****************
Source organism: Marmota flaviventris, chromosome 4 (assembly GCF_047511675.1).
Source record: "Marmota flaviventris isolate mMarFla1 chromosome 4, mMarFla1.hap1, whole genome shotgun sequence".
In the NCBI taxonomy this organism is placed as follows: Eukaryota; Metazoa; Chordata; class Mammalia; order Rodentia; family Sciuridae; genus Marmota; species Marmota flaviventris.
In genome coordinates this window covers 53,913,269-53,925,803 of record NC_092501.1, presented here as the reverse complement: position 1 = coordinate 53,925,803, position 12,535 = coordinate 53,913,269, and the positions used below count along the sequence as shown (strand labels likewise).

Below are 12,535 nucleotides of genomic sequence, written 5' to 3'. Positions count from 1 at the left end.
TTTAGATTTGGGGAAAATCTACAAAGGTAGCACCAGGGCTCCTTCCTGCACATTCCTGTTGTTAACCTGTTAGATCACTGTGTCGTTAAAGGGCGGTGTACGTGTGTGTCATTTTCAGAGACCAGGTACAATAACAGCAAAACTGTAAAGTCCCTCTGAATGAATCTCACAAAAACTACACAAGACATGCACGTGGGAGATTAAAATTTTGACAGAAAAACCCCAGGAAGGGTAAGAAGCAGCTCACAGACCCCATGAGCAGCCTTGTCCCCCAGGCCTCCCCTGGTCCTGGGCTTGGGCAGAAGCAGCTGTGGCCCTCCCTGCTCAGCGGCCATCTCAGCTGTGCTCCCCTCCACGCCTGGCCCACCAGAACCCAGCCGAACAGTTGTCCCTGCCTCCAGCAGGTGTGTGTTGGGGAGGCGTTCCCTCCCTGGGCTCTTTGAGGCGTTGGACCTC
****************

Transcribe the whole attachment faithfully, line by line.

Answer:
Source organism: Marmota flaviventris, chromosome 4 (assembly GCF_047511675.1).
Source record: "Marmota flaviventris isolate mMarFla1 chromosome 4, mMarFla1.hap1, whole genome shotgun sequence".
In the NCBI taxonomy this organism is placed as follows: Eukaryota; Metazoa; Chordata; class Mammalia; order Rodentia; family Sciuridae; genus Marmota; species Marmota flaviventris.
In genome coordinates this window covers 53,913,269-53,925,803 of record NC_092501.1, presented here as the reverse complement: position 1 = coordinate 53,925,803, position 12,535 = coordinate 53,913,269, and the positions used below count along the sequence as shown (strand labels likewise).

Below are 12,535 nucleotides of genomic sequence, written 5' to 3'. Positions count from 1 at the left end.
TTTAGATTTGGGGAAAATCTACAAAGGTAGCACCAGGGCTCCTTCCTGCACATTCCTGTTGTTAACCTGTTAGATCACTGTGTCGTTAAAGGGCGGTGTACGTGTGTGTCATTTTCAGAGACCAGGTACAATAACAGCAAAACTGTAAAGTCCCTCTGAATGAATCTCACAAAAACTACACAAGACATGCACGTGGGAGATTAAAATTTTGACAGAAAAACCCCAGGAAGGGTAAGAAGCAGCTCACAGACCCCATGAGCAGCCTTGTCCCCCAGGCCTCCCCTGGTCCTGGGCTTGGGCAGAAGCAGCTGTGGCCCTCCCTGCTCAGCGGCCATCTCAGCTGTGCTCCCCTCCACGCCTGGCCCACCAGAACCCAGCCGAACAGTTGTCCCTGCCTCCAGCAGGTGTGTGTTGGGGAGGCGTTCCCTCCCTGGGCTCTTTGAGGCGTTGGACCTC